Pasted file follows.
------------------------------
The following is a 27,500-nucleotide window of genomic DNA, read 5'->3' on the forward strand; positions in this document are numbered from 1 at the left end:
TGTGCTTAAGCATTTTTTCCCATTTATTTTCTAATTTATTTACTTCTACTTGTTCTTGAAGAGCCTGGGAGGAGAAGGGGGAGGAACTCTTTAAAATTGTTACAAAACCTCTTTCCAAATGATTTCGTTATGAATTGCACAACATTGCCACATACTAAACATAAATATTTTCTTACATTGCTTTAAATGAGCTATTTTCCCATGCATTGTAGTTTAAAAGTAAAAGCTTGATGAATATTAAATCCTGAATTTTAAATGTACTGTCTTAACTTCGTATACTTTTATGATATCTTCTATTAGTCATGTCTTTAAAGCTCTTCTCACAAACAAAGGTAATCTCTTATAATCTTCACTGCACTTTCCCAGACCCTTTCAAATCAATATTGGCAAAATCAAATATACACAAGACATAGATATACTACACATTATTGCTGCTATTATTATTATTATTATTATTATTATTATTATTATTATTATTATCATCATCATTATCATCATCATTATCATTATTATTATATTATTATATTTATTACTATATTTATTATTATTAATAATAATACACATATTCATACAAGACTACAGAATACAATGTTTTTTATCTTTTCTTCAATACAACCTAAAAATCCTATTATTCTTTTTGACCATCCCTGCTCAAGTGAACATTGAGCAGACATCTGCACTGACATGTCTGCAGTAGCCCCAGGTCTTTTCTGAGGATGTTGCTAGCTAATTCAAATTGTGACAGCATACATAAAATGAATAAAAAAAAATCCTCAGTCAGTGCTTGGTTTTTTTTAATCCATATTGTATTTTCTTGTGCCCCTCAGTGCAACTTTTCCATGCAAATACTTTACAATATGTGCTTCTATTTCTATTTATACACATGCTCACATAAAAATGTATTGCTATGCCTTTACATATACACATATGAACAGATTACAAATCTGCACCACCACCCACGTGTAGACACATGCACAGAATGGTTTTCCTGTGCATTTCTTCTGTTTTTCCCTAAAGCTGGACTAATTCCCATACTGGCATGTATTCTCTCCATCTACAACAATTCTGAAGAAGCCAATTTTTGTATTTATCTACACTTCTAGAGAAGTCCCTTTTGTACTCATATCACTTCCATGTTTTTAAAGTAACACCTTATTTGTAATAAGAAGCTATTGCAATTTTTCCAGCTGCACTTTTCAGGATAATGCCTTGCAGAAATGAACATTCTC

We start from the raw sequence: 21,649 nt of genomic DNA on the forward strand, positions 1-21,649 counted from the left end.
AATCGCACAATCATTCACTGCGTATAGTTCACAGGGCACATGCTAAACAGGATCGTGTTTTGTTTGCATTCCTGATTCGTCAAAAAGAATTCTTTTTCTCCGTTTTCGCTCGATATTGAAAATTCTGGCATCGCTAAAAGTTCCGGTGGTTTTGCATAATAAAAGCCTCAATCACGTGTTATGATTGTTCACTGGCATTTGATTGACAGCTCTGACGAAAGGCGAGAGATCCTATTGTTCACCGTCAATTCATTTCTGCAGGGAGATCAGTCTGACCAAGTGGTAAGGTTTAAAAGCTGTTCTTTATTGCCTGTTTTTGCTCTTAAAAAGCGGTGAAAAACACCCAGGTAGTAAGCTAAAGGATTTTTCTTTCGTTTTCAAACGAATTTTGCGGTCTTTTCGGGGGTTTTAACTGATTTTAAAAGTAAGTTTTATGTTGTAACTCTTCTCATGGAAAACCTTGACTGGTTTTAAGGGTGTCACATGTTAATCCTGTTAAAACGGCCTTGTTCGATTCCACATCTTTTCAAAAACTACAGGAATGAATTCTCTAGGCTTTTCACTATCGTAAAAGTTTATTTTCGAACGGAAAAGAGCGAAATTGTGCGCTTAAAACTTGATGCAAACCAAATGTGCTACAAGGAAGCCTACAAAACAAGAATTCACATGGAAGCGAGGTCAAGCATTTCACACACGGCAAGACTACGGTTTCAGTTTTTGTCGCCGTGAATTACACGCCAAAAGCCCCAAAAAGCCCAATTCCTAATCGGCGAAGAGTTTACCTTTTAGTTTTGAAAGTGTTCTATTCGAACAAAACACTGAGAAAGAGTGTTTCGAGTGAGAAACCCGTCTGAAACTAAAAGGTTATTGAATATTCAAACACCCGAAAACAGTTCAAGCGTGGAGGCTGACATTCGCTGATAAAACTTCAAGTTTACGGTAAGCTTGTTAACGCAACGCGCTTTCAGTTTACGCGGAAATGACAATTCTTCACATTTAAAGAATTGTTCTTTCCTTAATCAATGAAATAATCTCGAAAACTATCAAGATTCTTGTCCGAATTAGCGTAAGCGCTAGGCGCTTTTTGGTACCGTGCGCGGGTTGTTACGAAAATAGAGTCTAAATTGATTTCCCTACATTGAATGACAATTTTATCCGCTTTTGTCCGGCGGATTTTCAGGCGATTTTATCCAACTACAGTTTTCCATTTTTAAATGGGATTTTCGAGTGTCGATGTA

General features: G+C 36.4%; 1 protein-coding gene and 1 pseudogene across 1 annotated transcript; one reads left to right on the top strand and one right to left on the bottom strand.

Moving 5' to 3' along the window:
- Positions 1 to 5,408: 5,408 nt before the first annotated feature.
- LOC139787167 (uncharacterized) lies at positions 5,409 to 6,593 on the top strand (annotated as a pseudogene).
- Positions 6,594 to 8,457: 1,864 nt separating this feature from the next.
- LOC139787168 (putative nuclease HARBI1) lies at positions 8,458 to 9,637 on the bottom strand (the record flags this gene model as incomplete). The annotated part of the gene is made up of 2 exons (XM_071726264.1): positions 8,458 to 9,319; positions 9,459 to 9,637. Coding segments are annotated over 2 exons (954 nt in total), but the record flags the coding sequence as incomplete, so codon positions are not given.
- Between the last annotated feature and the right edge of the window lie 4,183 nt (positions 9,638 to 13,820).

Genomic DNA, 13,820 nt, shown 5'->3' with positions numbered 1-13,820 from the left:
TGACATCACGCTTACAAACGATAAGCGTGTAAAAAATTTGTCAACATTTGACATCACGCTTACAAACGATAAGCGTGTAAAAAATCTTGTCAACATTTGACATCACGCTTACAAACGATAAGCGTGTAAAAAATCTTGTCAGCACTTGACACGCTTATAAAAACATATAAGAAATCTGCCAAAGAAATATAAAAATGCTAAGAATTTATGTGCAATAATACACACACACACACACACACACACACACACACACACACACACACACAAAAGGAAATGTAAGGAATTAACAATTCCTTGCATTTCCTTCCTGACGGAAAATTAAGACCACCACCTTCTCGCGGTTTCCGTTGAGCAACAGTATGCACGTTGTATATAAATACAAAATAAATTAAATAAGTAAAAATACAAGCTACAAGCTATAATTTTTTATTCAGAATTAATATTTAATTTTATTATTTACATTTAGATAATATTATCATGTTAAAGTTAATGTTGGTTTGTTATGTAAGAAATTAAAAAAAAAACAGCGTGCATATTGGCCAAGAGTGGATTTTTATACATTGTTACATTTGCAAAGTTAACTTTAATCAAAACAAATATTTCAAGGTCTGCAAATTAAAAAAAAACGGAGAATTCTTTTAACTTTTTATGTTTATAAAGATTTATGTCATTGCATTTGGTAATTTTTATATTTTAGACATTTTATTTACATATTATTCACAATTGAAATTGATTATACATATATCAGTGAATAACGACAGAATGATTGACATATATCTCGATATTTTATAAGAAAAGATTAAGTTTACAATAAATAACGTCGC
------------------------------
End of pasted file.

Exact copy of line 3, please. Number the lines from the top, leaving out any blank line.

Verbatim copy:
We start from the raw sequence: 21,649 nt of genomic DNA on the forward strand, positions 1-21,649 counted from the left end.